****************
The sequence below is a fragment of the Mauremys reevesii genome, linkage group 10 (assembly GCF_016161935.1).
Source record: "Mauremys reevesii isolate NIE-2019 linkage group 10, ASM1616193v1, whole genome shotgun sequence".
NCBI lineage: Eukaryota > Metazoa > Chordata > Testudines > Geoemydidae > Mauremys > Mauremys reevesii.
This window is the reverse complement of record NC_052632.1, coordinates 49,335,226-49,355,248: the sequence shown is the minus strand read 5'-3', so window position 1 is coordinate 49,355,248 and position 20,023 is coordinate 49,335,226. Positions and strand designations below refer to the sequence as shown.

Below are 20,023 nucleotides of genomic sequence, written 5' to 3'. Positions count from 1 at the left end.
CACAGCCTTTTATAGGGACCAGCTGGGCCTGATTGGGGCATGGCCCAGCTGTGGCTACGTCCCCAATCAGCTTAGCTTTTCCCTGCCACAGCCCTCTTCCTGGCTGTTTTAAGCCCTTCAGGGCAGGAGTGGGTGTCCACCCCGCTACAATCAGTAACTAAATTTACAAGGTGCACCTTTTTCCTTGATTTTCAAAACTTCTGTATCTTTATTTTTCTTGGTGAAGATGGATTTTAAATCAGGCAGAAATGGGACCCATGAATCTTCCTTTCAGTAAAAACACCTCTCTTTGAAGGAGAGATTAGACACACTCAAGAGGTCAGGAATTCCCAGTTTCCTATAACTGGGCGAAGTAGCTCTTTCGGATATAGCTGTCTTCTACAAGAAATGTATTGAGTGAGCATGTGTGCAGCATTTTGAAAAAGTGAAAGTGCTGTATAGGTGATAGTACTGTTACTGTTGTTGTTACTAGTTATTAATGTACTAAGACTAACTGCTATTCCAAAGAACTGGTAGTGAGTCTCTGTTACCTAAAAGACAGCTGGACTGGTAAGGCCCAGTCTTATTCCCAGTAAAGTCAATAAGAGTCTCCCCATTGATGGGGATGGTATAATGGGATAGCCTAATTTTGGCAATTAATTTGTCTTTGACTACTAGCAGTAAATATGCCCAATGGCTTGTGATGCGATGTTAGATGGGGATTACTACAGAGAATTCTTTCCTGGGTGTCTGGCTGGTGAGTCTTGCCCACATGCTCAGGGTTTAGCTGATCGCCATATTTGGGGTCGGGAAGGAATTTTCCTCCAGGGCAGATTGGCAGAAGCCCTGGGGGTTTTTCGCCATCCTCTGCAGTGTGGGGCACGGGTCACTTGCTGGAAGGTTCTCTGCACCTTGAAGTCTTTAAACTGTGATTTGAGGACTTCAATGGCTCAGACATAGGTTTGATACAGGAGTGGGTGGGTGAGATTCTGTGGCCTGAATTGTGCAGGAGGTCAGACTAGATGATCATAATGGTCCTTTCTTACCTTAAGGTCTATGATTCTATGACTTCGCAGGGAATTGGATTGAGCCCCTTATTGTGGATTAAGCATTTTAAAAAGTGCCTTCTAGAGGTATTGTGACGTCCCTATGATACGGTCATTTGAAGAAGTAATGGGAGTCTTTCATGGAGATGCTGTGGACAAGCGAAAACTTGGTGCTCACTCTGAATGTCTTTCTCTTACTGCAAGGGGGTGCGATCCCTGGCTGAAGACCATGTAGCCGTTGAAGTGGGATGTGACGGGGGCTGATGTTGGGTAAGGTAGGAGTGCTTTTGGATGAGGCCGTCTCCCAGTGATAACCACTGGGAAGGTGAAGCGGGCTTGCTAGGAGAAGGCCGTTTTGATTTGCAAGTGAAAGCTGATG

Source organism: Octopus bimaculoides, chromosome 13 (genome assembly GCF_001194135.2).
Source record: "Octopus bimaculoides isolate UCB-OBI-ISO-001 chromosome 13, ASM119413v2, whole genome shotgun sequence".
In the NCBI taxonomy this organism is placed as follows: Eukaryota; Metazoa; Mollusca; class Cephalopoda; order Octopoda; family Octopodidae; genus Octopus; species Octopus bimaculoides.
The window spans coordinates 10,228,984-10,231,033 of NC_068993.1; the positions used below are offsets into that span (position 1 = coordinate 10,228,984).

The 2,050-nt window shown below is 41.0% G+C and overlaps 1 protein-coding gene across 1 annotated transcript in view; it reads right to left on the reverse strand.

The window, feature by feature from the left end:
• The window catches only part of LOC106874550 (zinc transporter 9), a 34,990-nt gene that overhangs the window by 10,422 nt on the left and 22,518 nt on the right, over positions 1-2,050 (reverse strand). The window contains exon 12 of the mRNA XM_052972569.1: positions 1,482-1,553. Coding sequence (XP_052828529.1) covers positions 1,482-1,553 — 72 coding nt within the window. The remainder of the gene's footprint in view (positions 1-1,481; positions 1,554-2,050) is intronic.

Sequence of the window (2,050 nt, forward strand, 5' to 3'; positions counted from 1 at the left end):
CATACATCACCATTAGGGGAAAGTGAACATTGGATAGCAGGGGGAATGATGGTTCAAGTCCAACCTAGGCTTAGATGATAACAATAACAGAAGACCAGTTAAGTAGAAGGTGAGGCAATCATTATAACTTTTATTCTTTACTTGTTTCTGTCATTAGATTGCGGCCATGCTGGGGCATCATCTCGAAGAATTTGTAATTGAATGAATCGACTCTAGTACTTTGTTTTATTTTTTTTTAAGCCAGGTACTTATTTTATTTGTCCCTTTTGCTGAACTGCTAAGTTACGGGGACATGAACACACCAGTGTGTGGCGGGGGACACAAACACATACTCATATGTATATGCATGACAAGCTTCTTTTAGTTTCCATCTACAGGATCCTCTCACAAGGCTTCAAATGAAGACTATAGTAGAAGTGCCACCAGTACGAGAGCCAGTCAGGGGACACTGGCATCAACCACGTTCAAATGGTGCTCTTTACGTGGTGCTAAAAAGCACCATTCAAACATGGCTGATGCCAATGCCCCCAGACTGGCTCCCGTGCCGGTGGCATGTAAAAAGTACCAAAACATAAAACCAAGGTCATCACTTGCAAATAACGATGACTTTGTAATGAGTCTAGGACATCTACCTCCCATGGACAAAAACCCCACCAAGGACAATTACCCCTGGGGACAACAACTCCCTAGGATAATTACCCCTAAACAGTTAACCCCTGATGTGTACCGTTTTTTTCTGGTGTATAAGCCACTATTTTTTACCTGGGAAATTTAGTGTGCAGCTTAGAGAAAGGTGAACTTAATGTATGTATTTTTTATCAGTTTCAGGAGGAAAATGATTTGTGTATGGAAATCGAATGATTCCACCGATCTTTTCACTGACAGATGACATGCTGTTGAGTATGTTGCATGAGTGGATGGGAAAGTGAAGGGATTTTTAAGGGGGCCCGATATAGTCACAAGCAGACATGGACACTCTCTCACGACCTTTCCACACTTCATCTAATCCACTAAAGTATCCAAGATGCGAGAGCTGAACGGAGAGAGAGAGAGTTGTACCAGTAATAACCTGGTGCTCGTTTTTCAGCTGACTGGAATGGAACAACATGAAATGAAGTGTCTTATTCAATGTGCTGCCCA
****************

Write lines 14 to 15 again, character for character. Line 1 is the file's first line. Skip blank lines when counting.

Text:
Sequence of the window (2,050 nt, forward strand, 5' to 3'; positions counted from 1 at the left end):
CATACATCACCATTAGGGGAAAGTGAACATTGGATAGCAGGGGGAATGATGGTTCAAGTCCAACCTAGGCTTAGATGATAACAATAACAGAAGACCAGTTAAGTAGAAGGTGAGGCAATCATTATAACTTTTATTCTTTACTTGTTTCTGTCATTAGATTGCGGCCATGCTGGGGCATCATCTCGAAGAATTTGTAATTGAATGAATCGACTCTAGTACTTTGTTTTATTTTTTTTTAAGCCAGGTACTTATTTTATTTGTCCCTTTTGCTGAACTGCTAAGTTACGGGGACATGAACACACCAGTGTGTGGCGGGGGACACAAACACATACTCATATGTATATGCATGACAAGCTTCTTTTAGTTTCCATCTACAGGATCCTCTCACAAGGCTTCAAATGAAGACTATAGTAGAAGTGCCACCAGTACGAGAGCCAGTCAGGGGACACTGGCATCAACCACGTTCAAATGGTGCTCTTTACGTGGTGCTAAAAAGCACCATTCAAACATGGCTGATGCCAATGCCCCCAGACTGGCTCCCGTGCCGGTGGCATGTAAAAAGTACCAAAACATAAAACCAAGGTCATCACTTGCAAATAACGATGACTTTGTAATGAGTCTAGGACATCTACCTCCCATGGACAAAAACCCCACCAAGGACAATTACCCCTGGGGACAACAACTCCCTAGGATAATTACCCCTAAACAGTTAACCCCTGATGTGTACCGTTTTTTTCTGGTGTATAAGCCACTATTTTTTACCTGGGAAATTTAGTGTGCAGCTTAGAGAAAGGTGAACTTAATGTATGTATTTTTTATCAGTTTCAGGAGGAAAATGATTTGTGTATGGAAATCGAATGATTCCACCGATCTTTTCACTGACAGATGACATGCTGTTGAGTATGTTGCATGAGTGGATGGGAAAGTGAAGGGATTTTTAAGGGGGCCCGATATAGTCACAAGCAGACATGGACACTCTCTCACGACCTTTCCACACTTCATCTAATCCACTAAAGTATCCAAGATGCGAGAGCTGAACGGAGAGAGAGAGAGTTGTACCAGTAATAACCTGGTGCTCGTTTTTCAGCTGACTGGAATGGAACAACATGAAATGAAGTGTCTTATTCAATGTGCTGCCCA